Often discussions on how to manage students’ behaviour focus on responding to the individual’s academic failure, behaviour or disinterest in school. They don’t look at the broader complexities of their lives.
“The Australian Institute of Criminology in 2017 called for an overhaul of the approach.
That was echoed last September when a NSW parliamentary inquiry recommended the abolition of unsupervised school suspensions.” https://t.co/8CspBZlrXH
— Linda J. Graham (@drlindagraham) July 25, 2020
When looking at whether suspension or exclusion is an appropriate discipline technique, schools should consider the likely impact on a child’s life chances, especially for marginalised children. Will a suspension put at risk the chances of the student completing school? Will the student be supervised while they are not allowed to attend school?
Understanding how poverty and other forms of social inequality contribute to behaviour in schools is important.
There are many other ways to manage students’ behaviour that are more supportive and can lead to more positive outcomes for the school, students and families. For example, teaching students how to manage conflict or how to manage their anger.
4. Make students feel valued
Research tells us students value schools which make trust, respect and care central to everything that happens there.
If we are going to help students connect to schooling, we need to look at the deeper causes of student disengagement. This means understanding and attending to students who feel like they do not matter or do not fit in or feel like their interests are not recognised.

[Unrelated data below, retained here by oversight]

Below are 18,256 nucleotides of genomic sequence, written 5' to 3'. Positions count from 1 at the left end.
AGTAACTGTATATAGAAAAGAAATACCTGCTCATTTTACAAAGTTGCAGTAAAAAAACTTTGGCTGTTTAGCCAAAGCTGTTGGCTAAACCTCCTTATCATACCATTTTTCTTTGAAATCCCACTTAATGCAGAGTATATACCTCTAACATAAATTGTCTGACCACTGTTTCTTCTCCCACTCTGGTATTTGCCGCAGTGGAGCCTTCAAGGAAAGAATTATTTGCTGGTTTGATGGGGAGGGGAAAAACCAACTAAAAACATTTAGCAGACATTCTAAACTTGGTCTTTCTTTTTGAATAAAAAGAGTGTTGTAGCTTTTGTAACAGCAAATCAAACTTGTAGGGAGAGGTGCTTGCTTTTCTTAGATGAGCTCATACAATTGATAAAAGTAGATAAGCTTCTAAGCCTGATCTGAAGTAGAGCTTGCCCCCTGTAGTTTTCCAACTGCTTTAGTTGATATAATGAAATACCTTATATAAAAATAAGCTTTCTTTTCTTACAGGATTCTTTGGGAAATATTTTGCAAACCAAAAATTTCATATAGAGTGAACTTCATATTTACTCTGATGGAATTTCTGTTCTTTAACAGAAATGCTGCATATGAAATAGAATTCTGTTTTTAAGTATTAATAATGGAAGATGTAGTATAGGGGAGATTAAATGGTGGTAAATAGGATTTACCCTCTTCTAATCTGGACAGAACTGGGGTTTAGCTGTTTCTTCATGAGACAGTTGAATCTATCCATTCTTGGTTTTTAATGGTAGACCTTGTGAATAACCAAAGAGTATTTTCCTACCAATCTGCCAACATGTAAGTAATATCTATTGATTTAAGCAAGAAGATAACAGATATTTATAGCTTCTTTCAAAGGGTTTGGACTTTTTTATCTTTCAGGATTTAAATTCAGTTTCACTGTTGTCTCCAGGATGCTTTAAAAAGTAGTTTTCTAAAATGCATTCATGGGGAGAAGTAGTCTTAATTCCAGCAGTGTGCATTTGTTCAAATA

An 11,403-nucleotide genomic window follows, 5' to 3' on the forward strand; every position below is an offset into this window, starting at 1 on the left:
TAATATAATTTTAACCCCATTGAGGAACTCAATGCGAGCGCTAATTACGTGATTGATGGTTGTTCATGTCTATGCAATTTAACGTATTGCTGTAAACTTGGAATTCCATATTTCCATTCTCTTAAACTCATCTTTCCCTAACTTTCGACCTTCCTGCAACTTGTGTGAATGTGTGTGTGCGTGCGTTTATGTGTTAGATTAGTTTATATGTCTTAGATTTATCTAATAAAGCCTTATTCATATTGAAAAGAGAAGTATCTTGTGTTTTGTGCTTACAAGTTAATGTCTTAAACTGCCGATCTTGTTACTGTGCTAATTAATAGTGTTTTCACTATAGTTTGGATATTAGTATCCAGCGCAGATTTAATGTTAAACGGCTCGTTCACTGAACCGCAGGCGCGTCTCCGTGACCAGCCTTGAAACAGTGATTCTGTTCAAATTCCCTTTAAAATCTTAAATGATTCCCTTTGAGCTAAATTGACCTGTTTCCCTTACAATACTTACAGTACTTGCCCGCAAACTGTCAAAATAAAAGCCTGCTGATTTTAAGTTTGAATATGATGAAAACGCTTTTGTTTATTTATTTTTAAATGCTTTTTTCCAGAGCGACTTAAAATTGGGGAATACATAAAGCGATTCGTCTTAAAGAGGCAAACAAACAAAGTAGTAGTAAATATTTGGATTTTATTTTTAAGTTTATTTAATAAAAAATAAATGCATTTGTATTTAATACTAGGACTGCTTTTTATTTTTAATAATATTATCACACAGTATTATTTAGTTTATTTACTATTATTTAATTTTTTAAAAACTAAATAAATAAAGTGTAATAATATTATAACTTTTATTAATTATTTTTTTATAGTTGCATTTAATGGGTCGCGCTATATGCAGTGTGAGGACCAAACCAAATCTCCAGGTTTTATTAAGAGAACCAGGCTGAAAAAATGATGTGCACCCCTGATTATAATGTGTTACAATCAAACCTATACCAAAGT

This requires a commitment from schools to connect to student’s lives and communities as the foundation for curriculum design and learning.
Treating teachers like professionals and giving them the time and resources to plan engaging and differentiated lessons is critical. This also involves talking and listening to what young people have to say.
5. The broader political context
Schools of course exist in a broader social and political climate. In Australia, the trend in education has been to prioritise individuals and individualism over the public good.
At the broader level, this has seen an emphasis on standards, performance and national testing.
At the micro level, this encourages schools to view problem student behaviours as the responsibility of individuals. So this means there is a focus on blaming “disruptive” students, “dud” teachers or “negligent” parents, rather than look at the influence of broader public policy settings.
So, while the NSW government is making positive steps, there is still so much more to be done to improve our approach to student discipline.
Author Bios: Anna Sullivan is Professor and Director, Centre for Research in Educational and Social Inclusion, Barry Down is an Adjunct Professor, Bruce Johnson is Emeritus Professor, Jamie Manolev is a Doctoral Researcher, Research Assistant, Janean Robinson is an Adjunct Research Fellow and Neil Tippett is a Research Fellow all at the University of South Australia
University of South Australia researcher Olivia Yearsley contributed to the research on which this piece is based.